Chinese President Xi Jinping called for the establishment of a Palestinian state within the pre-1967 borders with east Jerusalem as it's capital on Thursday.
Xi, who is in Egypt as part of a regional tour aimed at bolstering Beijing's economic ties and clout in the Middle East, was speaking to the Cairo-based Arab League and said that the Palestinian issue "should not be marginalized."
"China supports the peace process in the Middle East [and] the establishment of a Palestinian state with its capital being east Jerusalem," he said, adding that China will give the Palestinians 50 million yuan (7.6 million dollars) in aid.
"Maintaining the legitimate interests of the Palestinian people is the responsibility of the Arab League as well as the international community," Xi said, adding that in order to solve the Israeli-Palestinian conflict, negotiations must be pushed to reach an agreement.
China has had historic strong relations with the Palestinian authority, and the PLO beforehand, and supported the Palestinian UN bid to upgrade the PA's status.
Last November the Chinese vice premier visited Israel and the Palestinian Authority, donating $4.7 million dollars to the PA and inaugurating a new foreign ministry building in Ramallah, funded by Beijing.
At the same time, economic relations between Jerusalem and Beijing have flourished in recent years, and significant business partnerships have emerged, most notably last year when the Chinese Brightfoods acquired the Israeli dairy giant Tnuva, accompanied by more than 1000 Israeli start up companies present in China and a rush of Chinese investors seeking to make business in Israel.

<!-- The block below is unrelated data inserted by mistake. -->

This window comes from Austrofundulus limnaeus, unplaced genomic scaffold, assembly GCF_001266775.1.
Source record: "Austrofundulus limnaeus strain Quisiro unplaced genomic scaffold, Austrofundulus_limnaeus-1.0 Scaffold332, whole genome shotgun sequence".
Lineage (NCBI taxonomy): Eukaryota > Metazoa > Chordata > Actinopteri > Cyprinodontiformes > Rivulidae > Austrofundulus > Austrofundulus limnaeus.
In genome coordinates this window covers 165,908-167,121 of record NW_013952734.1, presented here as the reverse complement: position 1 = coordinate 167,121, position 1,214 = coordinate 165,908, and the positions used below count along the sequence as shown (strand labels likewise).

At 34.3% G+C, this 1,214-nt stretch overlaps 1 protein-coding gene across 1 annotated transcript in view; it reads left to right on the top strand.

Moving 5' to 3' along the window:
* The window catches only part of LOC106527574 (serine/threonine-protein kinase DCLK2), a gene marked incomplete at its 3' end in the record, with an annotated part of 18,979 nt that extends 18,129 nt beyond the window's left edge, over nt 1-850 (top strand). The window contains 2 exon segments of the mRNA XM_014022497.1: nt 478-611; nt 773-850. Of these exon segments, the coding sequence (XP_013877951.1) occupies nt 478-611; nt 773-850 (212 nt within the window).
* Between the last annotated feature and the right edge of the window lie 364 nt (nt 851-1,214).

Completed deals, transactions and plans for future transactions between Jerusalem and Beijing reached close to $4 billion in 2014.
China's supportive stance of the Palestinian cause has been partially interpreted in the past by Jerusalem as an attempt to balance the closening of ties with Israel, as China also has vast economic and strategic interests in the Arab world - being a large oil customer from the region as well as a large trade partner as well.
In an article in Al-Ahram ahead of his visit, Xi expressed China's backing for Egypt running its affairs without outside interference.
"China supports the people of Egypt in making independent choices for the future of their own country," he wrote.
He also said China supported Egypt "playing an active role in regional and international affairs".
Xi's regional tour, his first to the Middle East as president, will take him next to Iran.
Beijing has long taken a backseat to other diplomatic players in the Middle East but analysts say the region is crucial to Xi's signature foreign policy initiative -- known as "One Belt One Road" -- touted as a revival of ancient Silk Road trade routes.
China, the world's second-largest economy, also relies heavily on oil and gas imported from the energy-rich Middle East.
Xi's visit to Egypt comes just ahead of the January 25 anniversary of the 2011 revolution that toppled longtime Egyptian autocrat Hosni Mubarak.
Xi was expected Friday in Iran, just days after sanctions were lifted when Tehran implemented its historic nuclear deal with world powers.
China, with the United States, Britain, France, Germany and Russia, was among the countries that reached the agreement with Iran in July to curtail its nuclear activities in exchange for ending international sanctions.
(staff with agencies)
i24NEWS's Diplomatic Correspondent Tal Shalev contributed to this report